The word extra has shifted from the dictionary definition you learnt at school, through the lexicon of super-cool types, to settle on a new meaning. Extra is hard to define, but if we had to we’d go for: ‘wildly OTT’. Being described as ‘extra’ is layered with meaning; extra can be fabulous, confident, colourful, but extra can also be brash, loud and smacking of bad taste. If there was a picture to sum extra up, it’d be Miss Piggy in a tiara and opera gloves.
So, in our new travel feature ‘Extra Extra!’ (in which you can indeed read all about it), we’re travelling the world looking for the most out-there hotel; ones that really push the boundaries of design, style and taste. Up first, it’s Port Lympne Hotel & Reserve.
Port Lympne epitomises extra. Not content with being just a hotel, it’s also packing sweeping grounds including a maze (yep), an Egyptian-themed cocktail bar (uh-huh), oh and a casual 600-acre animal reserve and safari.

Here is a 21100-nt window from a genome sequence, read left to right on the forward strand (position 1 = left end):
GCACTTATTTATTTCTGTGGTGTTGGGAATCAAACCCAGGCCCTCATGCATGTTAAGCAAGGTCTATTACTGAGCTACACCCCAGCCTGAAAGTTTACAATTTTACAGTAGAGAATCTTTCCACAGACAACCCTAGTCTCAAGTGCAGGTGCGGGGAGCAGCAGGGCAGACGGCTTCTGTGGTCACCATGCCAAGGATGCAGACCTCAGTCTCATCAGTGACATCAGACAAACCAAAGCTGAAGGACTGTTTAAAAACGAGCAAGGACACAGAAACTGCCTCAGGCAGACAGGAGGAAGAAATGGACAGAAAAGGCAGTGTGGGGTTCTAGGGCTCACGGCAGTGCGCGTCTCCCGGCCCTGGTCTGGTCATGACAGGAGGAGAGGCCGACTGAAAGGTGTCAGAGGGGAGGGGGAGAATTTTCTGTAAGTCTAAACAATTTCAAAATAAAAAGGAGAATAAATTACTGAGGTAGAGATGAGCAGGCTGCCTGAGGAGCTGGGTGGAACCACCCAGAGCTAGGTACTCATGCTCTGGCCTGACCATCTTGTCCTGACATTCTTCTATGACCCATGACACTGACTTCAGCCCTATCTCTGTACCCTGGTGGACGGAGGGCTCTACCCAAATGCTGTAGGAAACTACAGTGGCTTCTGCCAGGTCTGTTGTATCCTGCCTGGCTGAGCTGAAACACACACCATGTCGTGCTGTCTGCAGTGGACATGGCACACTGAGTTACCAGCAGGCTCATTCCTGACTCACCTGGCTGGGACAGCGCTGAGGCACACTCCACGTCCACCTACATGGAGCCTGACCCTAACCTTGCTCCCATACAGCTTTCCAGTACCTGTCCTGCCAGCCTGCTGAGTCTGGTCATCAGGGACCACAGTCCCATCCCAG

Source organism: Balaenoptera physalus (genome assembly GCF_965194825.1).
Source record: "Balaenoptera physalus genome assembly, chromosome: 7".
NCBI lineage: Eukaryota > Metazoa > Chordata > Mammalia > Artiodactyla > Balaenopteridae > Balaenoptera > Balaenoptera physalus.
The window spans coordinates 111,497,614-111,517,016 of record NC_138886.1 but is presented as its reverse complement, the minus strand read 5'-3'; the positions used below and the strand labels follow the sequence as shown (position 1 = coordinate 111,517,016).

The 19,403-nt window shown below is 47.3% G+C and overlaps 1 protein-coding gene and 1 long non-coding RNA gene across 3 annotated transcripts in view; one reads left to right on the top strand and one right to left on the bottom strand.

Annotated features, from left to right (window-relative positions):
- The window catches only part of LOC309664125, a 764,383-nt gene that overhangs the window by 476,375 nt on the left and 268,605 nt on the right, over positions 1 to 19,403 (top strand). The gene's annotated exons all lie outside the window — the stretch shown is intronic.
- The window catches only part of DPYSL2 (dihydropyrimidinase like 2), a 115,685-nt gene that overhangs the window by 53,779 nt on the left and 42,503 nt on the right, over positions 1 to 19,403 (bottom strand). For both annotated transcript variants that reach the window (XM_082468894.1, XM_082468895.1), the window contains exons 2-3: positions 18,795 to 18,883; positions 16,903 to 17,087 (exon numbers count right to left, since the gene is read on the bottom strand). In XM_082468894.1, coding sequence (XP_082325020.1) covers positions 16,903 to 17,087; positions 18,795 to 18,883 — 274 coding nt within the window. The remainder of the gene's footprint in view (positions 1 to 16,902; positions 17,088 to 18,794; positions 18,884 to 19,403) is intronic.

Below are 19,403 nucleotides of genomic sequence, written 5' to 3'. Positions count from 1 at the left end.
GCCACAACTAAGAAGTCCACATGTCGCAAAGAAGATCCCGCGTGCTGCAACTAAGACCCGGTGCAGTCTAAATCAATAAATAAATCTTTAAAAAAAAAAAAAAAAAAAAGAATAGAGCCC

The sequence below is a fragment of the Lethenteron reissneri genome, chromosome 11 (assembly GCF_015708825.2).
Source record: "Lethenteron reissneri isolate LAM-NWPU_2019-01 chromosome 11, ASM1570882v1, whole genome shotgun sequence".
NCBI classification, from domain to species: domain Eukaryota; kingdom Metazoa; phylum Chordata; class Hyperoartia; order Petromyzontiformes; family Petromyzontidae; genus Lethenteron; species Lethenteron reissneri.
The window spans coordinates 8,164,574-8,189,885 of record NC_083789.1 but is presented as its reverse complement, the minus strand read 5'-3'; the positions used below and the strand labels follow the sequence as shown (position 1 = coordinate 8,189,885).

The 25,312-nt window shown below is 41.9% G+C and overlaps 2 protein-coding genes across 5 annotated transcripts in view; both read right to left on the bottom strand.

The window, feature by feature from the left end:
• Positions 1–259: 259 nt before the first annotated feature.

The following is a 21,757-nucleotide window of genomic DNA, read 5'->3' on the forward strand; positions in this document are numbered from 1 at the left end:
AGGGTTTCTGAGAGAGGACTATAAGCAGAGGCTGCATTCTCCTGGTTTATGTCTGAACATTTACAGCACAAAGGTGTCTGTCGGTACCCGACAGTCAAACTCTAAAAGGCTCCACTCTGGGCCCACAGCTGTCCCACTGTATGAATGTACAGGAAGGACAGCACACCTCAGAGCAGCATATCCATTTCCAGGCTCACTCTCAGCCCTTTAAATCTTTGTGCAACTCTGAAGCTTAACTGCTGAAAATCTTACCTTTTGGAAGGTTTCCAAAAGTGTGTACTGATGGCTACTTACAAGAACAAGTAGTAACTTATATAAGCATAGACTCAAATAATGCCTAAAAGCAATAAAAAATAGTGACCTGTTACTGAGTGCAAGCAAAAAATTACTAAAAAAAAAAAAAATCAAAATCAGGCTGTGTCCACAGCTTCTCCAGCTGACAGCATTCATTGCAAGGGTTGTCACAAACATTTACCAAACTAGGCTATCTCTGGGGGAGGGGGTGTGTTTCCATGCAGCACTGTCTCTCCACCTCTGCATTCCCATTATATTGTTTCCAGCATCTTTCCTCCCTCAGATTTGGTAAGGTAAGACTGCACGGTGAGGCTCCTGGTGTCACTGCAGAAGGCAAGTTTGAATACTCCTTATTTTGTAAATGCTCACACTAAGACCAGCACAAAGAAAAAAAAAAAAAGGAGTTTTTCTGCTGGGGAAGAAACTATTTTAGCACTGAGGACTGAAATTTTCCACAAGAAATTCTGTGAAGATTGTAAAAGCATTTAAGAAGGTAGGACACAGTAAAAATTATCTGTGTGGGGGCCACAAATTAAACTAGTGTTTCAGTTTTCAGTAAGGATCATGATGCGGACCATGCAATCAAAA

Nestled in Kent, about an hour and a half drive from London, Port Lympne Mansion was built for Sir Philip Sassoon (cousin of Siegfried the poet) during World War I. The house was abandoned after World War II and bought by zoo owner, gambling club host, and celebrity schmoozer John Aspinall. He filled the park up with animals who are bred to replenish wild populations. He also set about decorating the house in his…distinctive style.
One of the original maximalists, Aspinall commissioned Arthur Spencer Roberts to cover the dining room in frescoes of animals getting their own back on poachers. It doesn’t make for a relaxing dinner, but games of ‘I spy’ have never been so challenging.
The ‘tent room’ (us neither) was hand painted by Sassoon’s bestie Rex Whistler and is probably the best Whistler mural in existence. Not bad for a glorified waiting area for the loos.
Unsurprisingly, the animal theme is strong throughout Port Lympne. ‘Scuse us while we google ‘mustard velvet curtains for window seats’.
Does the Moroccan courtyard match the rest of the house? No. Do we care when it’s a blush pink sun-trap coated in flowers? Obviously not.